For the love of tomatillos

It’s a rainy day in the neighbourhood and I’ve been up to some serious cooking. I made what may be my final batch of salsa for the year, although there are still a large number of tomatoes out on the vine trying to ripen so I may have to put those guys to use in yet another batch.

I tried growing tomatillos this year for the first time ever, those little husked cousins of tomatoes that you find in Mexican cooking (they’re what makes “green salsa” green). Despite being a typical Virgo that’s usually organized up the wazoo, when it comes to new and exciting plants, I have this problem of diving in before I do my research. Such as it was with the tomatillos. I bought four Purple Heirloom seedlings from the good people at Urban Harvest at the Green Living Show this spring, and I stuck them in the back of my little patch, completely heedless of the warnings of my friend Adria, the Ecoholic, who told me she was entirely overwhelmed with them last year, they grew so profusely.

Purple Heirloom Tomatillos
Purple heirloom tomatillos

Three of the plants survived and literally took over the garden. I think next time I’ll try putting them in big containers. The breadth of the plants is tremendous and had I left them alone this fall they just would have kept going. Unfortunately the plants were hit with a bad case of mildew (damn rain) so I ended them – harvesting everything I could, even though I wasn’t entirely sure if they were ready. I left them in the basement in a tray near the dehumidifier to dry out and discourage any further mildew. And this weekend, it was salsa time!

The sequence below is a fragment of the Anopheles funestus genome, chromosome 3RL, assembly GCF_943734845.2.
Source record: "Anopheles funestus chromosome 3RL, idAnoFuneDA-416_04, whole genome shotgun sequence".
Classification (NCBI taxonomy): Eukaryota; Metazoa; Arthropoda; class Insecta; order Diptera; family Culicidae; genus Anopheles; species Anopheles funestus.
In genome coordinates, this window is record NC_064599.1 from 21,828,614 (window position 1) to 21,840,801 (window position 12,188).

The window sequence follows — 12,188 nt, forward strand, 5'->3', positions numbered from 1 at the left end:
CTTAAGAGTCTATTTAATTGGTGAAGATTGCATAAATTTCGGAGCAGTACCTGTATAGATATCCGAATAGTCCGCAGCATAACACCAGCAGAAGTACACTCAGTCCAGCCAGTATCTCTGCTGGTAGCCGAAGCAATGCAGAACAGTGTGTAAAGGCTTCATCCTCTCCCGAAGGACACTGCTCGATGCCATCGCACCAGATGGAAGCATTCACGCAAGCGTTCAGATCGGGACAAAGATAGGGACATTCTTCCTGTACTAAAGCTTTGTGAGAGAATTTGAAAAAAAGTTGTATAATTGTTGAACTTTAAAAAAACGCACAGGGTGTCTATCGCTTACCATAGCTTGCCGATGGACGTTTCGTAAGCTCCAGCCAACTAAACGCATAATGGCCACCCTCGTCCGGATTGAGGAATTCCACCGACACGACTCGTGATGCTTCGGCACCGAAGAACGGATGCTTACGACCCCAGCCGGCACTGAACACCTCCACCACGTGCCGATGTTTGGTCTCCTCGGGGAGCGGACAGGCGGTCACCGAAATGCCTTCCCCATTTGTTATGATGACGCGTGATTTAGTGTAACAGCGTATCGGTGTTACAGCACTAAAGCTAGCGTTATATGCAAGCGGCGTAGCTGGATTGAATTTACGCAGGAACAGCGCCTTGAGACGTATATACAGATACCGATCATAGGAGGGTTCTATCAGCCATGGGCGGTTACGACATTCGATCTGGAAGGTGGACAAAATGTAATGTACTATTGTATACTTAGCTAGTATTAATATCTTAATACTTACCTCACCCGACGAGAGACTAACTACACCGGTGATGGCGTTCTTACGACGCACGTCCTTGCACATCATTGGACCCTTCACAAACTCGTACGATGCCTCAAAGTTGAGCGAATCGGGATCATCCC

Purple Heirloom Tomatillos

I roughly followed a recipe in my Bernardin canning book, but they call for adding cumin and red pepper flakes which I didn’t want to do. I had plenty of jalapenos still in my garden so I roasted them up with some garlic and added an onion, salt and some lime juice. I roughly chopped everything and cooked it all down for about 10 minutes and then took the immersion blender to it, to make it smooth and consistent.

Tomatillo Salsa
Cooked tomatillos

Once everything was cooked down I just canned as per usual, processing for about 15 to 20 minutes. I’m feeling a bit frustrated with my jars though. I really, really like the wide-mouth 250 ml jars – they’re easier to handle than the taller ones and nicer to serve from, but they don’t seem to seal as consistently. I made a batch of roasted tomato salsa about a week ago and I had to freeze nearly half of it because the jars didn’t seal down well enough. I’ve tried processing them a few minutes longer too but I don’t know what the problem is.

Tomatillo Salsa
Tomatillo Salsa (Salsa Verde)

Tomatillo Salsa (Salsa Verde), for canning
Adapted from the Bernardin Guide to Home Canning

  • 5 1/2 cups of chopped tomatillos (about 2 lbs)
  • 1 cup of chopped onion
  • 4 to 5 jalapeno chilies, roasted (on the BBQ or on a dry skillet), stemmed and chopped (can be seeded if you wish)
  • 4 to 5 cloves of roasted garlic (roast on a dry skillet, skins on, allow to cool and remove skins)
  • 1/2 tsp salt, or to taste
  • 1 cup of vinegar
  • 1/4 cup of lime juice
  1. Combine all ingredients in a large stainless steel saucepan.
  2. Bring mixture to a boil, stirring frequently, and boil gently for about 10 minutes
  3. Pack into sterilized jars (look here for basic canning instructions). Process 250 ml jars for 15 minutes in a boiling water canner. Allow to cool. Any seals that haven’t ‘popped’ should be frozen or refrigerated and eaten quickly.


  1. Oooh yum! Thanks for the regular tomatoes & jalepeno peppers too, they were delish 🙂

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